While schools in general appear to be struggling under NCLB, high schools in particular seem to be grappling with the federal law's list of expectations ΓΆ€” from participation rate on the state test to graduation rate to reading and math proficiency.

School officials say a number of factors may play a role in how well schools are doing, including student apathy and the large populations of special-needs students on the high school level.

Nagasako said economic status also plays a role in the performance of a school under NCLB testing.

"The schools with pretty good ZIP codes, they do pretty well on the test," he said.

And the data appears to support that argument.

For instance, 60 percent of Honolulu district schools achieved adequate yearly progress goals this year. That compares with less than 30 percent of Leeward district schools or only 13 percent of Maui district schools.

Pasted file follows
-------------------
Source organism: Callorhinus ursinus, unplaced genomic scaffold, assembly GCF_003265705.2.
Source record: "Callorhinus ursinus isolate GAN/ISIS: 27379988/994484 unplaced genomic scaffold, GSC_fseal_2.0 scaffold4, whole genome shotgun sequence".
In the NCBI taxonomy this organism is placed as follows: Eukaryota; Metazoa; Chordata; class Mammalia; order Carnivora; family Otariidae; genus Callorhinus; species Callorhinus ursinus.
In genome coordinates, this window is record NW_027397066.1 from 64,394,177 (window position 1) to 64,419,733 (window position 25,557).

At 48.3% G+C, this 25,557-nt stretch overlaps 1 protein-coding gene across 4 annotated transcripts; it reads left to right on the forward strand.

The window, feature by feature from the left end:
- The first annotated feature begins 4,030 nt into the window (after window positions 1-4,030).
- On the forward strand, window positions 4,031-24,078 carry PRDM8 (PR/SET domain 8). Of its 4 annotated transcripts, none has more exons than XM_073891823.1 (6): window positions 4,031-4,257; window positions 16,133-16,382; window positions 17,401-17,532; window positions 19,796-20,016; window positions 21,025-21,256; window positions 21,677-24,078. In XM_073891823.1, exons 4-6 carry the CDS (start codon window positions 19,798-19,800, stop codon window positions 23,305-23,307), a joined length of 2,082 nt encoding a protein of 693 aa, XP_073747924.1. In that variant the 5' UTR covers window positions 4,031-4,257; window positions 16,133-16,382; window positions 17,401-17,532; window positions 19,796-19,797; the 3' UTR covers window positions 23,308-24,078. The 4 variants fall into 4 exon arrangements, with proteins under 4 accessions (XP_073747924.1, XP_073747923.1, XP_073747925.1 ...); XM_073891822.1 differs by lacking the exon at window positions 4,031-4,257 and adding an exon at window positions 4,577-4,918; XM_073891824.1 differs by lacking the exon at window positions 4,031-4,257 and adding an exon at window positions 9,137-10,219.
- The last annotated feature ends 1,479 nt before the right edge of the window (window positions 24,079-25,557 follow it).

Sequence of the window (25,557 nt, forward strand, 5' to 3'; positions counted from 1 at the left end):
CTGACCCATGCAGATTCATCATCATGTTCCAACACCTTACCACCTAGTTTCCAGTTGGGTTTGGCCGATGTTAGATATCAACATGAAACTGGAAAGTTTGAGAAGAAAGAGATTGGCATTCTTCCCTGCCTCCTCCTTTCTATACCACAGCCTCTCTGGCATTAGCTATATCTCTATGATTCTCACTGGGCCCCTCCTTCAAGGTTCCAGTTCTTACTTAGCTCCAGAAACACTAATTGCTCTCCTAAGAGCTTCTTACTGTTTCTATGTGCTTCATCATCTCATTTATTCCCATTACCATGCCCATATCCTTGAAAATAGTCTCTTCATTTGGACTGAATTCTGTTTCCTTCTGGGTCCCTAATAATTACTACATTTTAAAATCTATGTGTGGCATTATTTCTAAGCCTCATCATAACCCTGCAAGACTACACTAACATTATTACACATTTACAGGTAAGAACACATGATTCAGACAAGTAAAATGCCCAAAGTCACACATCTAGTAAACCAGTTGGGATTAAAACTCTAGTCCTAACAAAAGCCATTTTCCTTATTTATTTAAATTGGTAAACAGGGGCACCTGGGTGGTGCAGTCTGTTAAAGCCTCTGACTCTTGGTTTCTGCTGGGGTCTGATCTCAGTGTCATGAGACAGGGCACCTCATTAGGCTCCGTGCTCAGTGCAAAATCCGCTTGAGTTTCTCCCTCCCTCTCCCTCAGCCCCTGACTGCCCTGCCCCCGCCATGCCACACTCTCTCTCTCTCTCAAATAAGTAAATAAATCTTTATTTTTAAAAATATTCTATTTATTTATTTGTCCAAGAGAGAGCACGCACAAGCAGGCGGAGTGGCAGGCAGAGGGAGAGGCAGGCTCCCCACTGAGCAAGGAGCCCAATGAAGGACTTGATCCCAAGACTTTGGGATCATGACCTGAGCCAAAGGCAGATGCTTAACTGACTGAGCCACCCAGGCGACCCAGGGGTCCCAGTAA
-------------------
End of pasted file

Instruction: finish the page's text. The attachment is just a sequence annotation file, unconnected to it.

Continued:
'growth model'

Nagasako said rural and Neighbor Island schools have a harder time recruiting and retaining highly qualified teachers.

"I suspect that the schools that have the least amount of turnover, have better test scores," he said.

That's one reason why state education officials are pushing national education officials to adopt a "growth model." A growth model, as opposed to the current NCLB system, would acknowledge the progress a school is making rather than setting standard goals.

"Then at least schools that are at a disadvantage with respect to socioeconomic status, where they simply cannot make these ever-increasing measurable objectives, at least they can show there is improvement," said Glenn Hirata, head of the DOE's system evaluation and reporting section.